Like with Middle Grade, Young Adult novels tend to be fast-paced and in the moment. They're also quite voice-y and reflective of the main character's personality. And again, while Young Adult books can feature any genre, their themes should appeal to high schoolers: self-discovery, finding your voice, bullying, acceptance, and especially coming of age.

New Adult

Lastly, and most confusingly, we have New Adult, the category with the heaviest overlap. New Adult novels are written for a college-aged audience. In other words, readers ages 18 to 25. Likewise, New Adult novels feature characters ages 18 to 25.

New Adult is confusing because it heavily overlaps Young Adult and Adult. It's kind of like the middle ground between the two. Like Adult novels, New Adult has no limitations in regard to graphic violence, sex, and swearing. They can smut that shit up and curse as much as they want. Like Young Adult fiction, New Adult books tend to be fast-paced and in the moment. They're also very voice-y and reflective of the main character's personality.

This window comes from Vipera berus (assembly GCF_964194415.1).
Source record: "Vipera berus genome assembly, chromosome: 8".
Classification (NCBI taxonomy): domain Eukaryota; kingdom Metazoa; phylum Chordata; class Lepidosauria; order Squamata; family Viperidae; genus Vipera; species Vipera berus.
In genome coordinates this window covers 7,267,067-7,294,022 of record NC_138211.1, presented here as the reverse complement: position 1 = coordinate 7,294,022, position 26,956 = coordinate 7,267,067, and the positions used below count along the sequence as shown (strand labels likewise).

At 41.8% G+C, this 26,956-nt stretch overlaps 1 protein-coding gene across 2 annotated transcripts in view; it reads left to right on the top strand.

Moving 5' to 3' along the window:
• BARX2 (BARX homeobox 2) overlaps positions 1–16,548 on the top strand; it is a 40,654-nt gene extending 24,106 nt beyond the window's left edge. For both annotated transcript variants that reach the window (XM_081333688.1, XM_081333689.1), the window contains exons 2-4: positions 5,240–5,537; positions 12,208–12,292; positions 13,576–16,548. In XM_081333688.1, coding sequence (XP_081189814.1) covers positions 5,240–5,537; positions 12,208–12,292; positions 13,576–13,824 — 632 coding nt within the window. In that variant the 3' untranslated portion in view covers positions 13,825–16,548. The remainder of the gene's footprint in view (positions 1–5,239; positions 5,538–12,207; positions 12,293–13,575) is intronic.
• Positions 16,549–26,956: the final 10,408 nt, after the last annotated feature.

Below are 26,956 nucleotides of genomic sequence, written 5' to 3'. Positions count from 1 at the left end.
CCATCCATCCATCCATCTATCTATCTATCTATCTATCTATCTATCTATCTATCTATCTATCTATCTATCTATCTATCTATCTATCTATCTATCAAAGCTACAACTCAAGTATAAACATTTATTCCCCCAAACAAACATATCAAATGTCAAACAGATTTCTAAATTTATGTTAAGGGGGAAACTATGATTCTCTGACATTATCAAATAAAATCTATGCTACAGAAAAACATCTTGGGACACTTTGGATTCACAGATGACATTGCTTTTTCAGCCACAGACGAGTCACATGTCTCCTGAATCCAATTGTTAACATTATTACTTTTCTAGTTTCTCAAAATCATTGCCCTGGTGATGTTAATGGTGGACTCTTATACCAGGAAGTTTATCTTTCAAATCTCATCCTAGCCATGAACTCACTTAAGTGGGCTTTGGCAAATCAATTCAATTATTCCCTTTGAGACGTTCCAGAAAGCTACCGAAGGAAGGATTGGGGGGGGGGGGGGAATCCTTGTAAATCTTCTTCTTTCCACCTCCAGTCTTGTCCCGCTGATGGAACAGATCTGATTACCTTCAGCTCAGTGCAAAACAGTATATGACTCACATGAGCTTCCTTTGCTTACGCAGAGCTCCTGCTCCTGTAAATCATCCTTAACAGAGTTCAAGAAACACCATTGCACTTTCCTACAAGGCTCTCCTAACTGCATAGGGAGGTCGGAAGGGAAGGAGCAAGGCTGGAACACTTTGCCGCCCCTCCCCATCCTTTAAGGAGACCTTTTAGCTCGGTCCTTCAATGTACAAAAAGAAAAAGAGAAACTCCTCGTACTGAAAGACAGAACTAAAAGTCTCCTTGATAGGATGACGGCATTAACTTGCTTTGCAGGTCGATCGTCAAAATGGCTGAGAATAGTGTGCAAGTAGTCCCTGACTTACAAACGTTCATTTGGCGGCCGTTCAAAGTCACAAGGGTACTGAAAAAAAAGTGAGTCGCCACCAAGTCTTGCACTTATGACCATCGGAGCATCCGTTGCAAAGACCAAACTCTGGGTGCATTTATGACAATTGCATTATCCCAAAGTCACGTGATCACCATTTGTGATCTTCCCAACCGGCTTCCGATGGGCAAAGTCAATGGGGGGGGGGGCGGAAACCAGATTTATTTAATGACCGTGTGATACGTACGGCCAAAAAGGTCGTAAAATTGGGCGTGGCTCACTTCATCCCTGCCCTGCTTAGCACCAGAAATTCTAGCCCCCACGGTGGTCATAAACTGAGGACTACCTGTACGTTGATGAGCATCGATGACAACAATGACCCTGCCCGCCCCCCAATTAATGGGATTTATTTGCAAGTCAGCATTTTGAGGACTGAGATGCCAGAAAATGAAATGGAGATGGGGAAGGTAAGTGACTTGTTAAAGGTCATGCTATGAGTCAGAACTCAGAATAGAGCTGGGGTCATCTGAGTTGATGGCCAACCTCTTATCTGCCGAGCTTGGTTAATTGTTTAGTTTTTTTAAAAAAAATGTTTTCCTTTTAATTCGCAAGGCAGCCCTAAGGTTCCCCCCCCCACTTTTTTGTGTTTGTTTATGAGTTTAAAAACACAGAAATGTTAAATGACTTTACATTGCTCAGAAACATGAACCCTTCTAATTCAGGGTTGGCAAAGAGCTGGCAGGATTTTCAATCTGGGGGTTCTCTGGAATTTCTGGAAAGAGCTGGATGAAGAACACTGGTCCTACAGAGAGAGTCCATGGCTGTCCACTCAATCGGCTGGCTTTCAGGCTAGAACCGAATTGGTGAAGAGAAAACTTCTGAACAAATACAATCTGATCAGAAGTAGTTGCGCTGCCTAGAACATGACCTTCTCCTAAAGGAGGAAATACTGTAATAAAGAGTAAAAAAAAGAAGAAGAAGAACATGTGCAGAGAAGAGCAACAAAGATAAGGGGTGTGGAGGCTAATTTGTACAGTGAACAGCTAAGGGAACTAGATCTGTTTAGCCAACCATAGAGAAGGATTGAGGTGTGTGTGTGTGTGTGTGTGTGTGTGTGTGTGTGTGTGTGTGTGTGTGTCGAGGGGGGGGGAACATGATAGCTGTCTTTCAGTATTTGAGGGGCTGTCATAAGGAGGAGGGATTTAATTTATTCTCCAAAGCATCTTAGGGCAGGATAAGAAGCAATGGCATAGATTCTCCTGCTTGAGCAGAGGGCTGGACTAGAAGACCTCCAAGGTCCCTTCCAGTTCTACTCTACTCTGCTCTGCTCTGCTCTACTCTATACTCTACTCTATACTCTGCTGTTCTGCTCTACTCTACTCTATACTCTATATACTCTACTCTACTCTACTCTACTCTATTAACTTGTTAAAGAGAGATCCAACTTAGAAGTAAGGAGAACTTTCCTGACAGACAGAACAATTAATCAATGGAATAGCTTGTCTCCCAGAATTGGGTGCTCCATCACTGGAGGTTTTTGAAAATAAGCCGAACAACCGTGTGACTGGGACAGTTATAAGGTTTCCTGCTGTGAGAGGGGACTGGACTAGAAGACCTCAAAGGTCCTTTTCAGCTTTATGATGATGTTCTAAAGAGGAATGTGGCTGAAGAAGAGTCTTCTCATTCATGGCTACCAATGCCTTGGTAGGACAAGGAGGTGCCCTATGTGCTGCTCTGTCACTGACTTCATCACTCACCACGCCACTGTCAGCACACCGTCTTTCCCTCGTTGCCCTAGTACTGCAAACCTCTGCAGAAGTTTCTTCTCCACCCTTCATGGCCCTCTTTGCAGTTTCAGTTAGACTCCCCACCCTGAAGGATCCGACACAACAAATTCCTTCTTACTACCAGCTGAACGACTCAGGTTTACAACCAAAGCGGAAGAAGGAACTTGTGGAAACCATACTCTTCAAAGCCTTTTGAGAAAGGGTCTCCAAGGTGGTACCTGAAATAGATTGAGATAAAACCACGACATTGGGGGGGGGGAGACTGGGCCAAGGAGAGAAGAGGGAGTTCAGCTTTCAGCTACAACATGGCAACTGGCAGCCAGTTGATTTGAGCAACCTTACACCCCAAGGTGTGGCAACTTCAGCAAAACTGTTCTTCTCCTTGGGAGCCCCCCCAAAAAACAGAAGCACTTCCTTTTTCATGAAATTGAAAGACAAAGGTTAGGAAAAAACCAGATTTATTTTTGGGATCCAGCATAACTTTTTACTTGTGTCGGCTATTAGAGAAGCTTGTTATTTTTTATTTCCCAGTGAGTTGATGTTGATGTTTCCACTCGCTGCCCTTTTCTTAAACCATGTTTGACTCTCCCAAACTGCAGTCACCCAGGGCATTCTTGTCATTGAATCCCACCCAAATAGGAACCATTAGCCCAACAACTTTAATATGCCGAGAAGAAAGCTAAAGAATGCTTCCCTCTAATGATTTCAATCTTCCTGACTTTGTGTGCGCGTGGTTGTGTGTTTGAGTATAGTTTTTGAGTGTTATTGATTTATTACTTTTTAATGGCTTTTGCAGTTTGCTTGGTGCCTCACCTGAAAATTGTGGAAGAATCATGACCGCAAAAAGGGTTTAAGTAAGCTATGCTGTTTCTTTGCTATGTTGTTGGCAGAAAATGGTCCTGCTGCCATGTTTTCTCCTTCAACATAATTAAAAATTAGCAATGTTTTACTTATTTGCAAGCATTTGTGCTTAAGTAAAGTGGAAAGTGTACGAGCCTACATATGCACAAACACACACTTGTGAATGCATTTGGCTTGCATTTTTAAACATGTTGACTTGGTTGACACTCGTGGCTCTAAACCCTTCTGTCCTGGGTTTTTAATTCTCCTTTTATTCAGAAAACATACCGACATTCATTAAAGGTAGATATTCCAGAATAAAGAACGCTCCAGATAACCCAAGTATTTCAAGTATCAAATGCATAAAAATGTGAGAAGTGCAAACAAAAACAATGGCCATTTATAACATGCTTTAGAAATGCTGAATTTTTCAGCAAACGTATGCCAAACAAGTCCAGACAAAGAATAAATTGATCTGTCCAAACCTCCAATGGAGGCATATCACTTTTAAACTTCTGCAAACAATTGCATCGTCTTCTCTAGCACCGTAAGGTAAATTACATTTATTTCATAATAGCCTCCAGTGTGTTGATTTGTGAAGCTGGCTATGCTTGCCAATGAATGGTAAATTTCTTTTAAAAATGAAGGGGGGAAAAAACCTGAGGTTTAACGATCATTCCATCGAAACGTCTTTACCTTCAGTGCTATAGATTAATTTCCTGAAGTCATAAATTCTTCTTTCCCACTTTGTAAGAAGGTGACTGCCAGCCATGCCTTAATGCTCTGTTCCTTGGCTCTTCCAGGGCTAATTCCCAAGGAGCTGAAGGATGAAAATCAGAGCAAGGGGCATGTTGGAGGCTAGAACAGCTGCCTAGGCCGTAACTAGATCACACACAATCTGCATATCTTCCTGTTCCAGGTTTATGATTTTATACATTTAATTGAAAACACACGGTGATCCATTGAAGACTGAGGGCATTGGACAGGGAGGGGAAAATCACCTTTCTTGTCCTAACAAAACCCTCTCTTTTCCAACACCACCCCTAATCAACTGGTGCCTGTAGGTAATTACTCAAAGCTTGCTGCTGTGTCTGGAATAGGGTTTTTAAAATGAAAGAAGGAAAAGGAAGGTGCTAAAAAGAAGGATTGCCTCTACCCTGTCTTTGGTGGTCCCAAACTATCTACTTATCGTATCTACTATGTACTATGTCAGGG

The way New Adult differs is in it's themes. New Adult novels are about new adults–people who are brand new to adulthood. So the themes are often embarking on adulthood, going off to college, getting a brand new job, or other things that are specific to being a new adult. This is the easiest way to determine if your book is New Adult as opposed to Young Adult or Adult. If your main character is beginning their career or going off to college, this is probably a New Adult book.